You can create generators that pick one value out of a selection of values. The oneOf method creates a generator that randomly picks one of its parameters each time it generates a value. Notice that plain values are implicitly converted to generators (which always generate that value) if needed.

The following generator generates a vowel:

import org.scalacheck.Gen
import org.scalacheck.Prop.forAll

val vowel = Gen.oneOf('A', 'E', 'I', 'O', 'U')

val validChars: Seq[Char] = res0

check {
  forAll(vowel) { v =>
    validChars.contains(v)
  }
}

The distribution is uniform, but if you want to control it you can use the frequency combinator:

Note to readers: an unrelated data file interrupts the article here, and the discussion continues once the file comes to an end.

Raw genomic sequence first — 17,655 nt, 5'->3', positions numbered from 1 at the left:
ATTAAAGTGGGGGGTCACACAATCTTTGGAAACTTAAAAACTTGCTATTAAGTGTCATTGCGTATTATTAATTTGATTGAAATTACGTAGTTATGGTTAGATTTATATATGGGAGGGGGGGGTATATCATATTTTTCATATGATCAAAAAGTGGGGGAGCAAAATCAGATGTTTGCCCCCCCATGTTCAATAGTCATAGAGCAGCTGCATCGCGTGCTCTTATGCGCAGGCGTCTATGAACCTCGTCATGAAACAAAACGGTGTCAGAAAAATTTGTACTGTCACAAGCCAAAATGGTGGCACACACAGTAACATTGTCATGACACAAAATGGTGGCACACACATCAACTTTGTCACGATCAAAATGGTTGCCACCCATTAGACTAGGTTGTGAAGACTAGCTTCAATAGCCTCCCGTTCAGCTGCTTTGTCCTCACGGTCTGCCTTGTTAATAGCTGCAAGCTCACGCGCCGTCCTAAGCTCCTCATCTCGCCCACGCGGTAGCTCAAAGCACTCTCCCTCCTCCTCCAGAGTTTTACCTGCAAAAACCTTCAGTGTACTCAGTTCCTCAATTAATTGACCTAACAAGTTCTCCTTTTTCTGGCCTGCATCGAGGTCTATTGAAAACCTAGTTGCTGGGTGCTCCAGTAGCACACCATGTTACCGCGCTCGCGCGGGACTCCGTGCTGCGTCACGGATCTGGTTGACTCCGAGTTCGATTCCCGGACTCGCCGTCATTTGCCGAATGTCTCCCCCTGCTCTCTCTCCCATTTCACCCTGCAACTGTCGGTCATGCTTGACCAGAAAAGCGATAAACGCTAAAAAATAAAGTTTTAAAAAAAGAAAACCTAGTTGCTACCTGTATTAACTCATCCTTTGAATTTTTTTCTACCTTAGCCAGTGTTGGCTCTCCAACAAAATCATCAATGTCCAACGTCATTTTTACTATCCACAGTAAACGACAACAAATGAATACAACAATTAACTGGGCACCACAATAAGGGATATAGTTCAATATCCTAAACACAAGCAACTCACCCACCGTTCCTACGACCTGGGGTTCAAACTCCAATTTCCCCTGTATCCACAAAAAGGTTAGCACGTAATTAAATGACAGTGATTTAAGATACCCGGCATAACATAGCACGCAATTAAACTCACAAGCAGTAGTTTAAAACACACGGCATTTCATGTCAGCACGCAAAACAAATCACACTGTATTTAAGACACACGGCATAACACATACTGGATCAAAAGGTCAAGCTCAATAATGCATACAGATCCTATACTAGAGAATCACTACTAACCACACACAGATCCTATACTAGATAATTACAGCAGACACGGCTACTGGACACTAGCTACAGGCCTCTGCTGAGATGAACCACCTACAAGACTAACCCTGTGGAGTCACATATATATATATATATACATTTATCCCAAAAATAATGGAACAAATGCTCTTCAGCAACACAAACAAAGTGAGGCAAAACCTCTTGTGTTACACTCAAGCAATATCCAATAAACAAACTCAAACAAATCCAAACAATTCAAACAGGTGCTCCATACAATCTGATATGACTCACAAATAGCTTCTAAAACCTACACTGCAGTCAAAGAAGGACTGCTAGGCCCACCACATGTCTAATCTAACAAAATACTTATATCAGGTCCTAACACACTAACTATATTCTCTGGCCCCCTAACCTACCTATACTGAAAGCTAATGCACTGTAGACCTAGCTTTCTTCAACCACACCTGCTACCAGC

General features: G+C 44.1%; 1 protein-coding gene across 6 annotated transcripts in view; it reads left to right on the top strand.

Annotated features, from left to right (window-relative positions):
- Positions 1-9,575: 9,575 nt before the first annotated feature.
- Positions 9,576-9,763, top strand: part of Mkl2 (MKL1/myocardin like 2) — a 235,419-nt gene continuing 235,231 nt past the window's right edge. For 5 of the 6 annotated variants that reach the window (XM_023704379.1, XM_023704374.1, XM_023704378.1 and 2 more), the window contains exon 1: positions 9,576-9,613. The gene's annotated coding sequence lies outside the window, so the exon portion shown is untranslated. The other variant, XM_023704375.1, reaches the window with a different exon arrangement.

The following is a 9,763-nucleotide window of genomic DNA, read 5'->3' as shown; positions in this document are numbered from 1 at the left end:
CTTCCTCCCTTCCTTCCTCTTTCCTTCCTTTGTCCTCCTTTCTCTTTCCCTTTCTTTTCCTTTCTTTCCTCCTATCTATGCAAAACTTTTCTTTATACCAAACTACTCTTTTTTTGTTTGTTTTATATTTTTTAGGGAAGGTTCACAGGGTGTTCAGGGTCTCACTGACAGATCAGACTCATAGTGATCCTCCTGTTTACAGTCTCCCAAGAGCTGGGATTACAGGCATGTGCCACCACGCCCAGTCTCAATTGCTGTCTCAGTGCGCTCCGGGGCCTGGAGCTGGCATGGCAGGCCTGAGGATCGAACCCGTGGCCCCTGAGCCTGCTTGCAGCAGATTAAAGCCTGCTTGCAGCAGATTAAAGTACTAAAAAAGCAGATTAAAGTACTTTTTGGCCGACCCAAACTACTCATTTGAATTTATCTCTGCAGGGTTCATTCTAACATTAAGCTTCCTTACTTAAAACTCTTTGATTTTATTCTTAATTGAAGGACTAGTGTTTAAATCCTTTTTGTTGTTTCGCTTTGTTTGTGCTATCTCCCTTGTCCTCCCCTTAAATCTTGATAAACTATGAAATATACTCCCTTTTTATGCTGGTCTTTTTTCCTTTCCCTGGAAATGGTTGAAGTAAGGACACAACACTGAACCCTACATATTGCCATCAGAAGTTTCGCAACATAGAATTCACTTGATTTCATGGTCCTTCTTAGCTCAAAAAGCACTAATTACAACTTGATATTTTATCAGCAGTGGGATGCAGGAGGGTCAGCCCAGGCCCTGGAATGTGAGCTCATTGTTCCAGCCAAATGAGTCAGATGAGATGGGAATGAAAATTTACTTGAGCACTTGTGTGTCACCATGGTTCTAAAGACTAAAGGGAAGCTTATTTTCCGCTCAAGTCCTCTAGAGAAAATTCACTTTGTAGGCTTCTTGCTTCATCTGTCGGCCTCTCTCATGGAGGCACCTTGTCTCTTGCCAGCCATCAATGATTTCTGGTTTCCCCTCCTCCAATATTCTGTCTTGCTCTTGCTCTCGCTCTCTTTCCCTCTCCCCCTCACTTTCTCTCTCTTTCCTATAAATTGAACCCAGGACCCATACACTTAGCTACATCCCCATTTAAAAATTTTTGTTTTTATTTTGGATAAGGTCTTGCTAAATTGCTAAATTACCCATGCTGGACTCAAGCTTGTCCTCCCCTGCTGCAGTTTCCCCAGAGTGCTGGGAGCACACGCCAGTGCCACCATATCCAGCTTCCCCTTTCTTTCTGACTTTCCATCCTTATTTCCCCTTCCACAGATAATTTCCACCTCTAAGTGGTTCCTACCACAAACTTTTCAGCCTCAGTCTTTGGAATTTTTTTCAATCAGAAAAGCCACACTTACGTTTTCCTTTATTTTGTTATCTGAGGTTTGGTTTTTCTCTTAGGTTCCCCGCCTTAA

val vowel = Gen.frequency(
  (3, 'A'),
  (4, 'E'),
  (2, 'I'),
  (3, 'O'),
  (1, 'U')
)

Now, the vowel generator will generate E:s more often than U:s. Roughly, 4/14 of the values generated will be E:s, and 1/14 of them will be U:s.

Other methods in the Gen API:

def alphaChar: Gen[Char]

def alphaStr: Gen[String]

def posNum[T](implicit n: Numeric[T]): Gen[T]

def listOf[T](g: Gen[T]): Gen[List[T]]

def listOfN[T](n: Int, g: Gen[T]): Gen[List[T]]
import org.scalacheck.Gen.{alphaChar, posNum, listOfN}
import org.scalacheck.Prop.forAll

check {
  forAll(alphaChar)(_.isDigit == res0)
}

check {
  forAll(posNum[Int])(n => (n > 0) == res1)
}

check {
  forAll(listOfN(10, posNum[Int])) { list =>
    !list.exists(_ < 0) && list.length == res2
  }
}

Conditional Generators

Conditional generators can be defined using Gen.suchThat.